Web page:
Mental health and lockdown loneliness
It’s very obvious that COVID-19 is creating more than just physical symptoms. One of the feelings many of us are experiencing during the current pandemic is loneliness. We all knew straight away that lockdown was the way to keep everyone safe and well. However, in our efforts to save lives, we’ve had to put our need to see family and friends on hold. This is affecting some of our mental health more than we all anticipated.
How are we all feeling?
This isolation has left many people feeling very alone. COVID-19 has increased feelings of loneliness by physically isolating us from the people and things that can comfort us. We aren’t can’t hug the people we want to, meet up with friends or have a laugh in the work kitchen like we used to.
How does this affect our mental health?
Lots of us experience loneliness at some point in our life. However, these short-term feelings shouldn’t harm our mental health. The problem is, the longer the pandemic goes on, the more these feelings become long-term.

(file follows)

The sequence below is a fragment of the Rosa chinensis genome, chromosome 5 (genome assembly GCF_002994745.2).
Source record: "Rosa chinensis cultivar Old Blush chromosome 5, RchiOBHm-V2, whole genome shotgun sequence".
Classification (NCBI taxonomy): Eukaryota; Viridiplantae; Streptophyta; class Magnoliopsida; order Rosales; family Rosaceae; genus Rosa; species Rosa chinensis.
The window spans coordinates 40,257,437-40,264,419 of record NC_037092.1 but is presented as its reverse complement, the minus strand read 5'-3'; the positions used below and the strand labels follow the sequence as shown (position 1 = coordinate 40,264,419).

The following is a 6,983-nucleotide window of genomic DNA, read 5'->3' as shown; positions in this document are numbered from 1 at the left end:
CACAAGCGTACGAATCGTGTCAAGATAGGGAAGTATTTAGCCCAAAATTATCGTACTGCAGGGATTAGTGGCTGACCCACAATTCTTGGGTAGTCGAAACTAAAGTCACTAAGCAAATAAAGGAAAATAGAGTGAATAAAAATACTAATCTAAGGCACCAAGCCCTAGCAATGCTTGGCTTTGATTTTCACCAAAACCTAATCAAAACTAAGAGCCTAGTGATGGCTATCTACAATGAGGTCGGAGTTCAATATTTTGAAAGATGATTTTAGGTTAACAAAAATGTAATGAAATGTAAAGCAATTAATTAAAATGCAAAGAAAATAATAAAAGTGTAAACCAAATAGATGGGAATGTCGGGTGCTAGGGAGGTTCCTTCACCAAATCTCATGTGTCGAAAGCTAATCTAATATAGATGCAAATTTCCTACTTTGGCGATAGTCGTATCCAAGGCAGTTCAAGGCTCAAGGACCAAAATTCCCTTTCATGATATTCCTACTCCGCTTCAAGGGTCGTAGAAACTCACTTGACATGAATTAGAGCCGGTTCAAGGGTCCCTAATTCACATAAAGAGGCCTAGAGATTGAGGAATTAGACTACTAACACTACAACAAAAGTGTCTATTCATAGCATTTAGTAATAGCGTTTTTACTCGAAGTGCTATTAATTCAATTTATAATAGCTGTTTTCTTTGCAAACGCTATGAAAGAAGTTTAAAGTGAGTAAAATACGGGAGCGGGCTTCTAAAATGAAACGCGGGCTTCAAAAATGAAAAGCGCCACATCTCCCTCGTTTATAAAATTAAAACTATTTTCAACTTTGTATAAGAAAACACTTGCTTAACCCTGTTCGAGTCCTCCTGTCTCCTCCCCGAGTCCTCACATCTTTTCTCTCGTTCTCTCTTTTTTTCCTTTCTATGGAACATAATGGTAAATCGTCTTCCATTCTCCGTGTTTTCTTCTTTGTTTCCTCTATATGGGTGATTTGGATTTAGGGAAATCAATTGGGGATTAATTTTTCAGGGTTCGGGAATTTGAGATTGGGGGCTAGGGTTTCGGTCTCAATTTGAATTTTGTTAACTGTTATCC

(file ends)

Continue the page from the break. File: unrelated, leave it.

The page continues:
Long-term loneliness is can increase the risk of certain mental health problems, including depression, anxiety and stress. The impact of long-term loneliness on mental health is likely to have some effect on people.
How can we help each other?
Even though some restrictions have been lifted, we are still limited to how many people we can visit or socialise with. However, we can help ourselves and each other with loneliness in a number of different ways:
- If you’ve been furloughed or you have some time on your hands, find out about volunteering. It could be as simple as helping an elderly neighbour with shopping or as far as helping a charity.
- Organise a quiz night. You can do this online and it’s just as much fun! (well almost!)
- Have a garden get-together. Invite a few people over for a social distancing BBQ.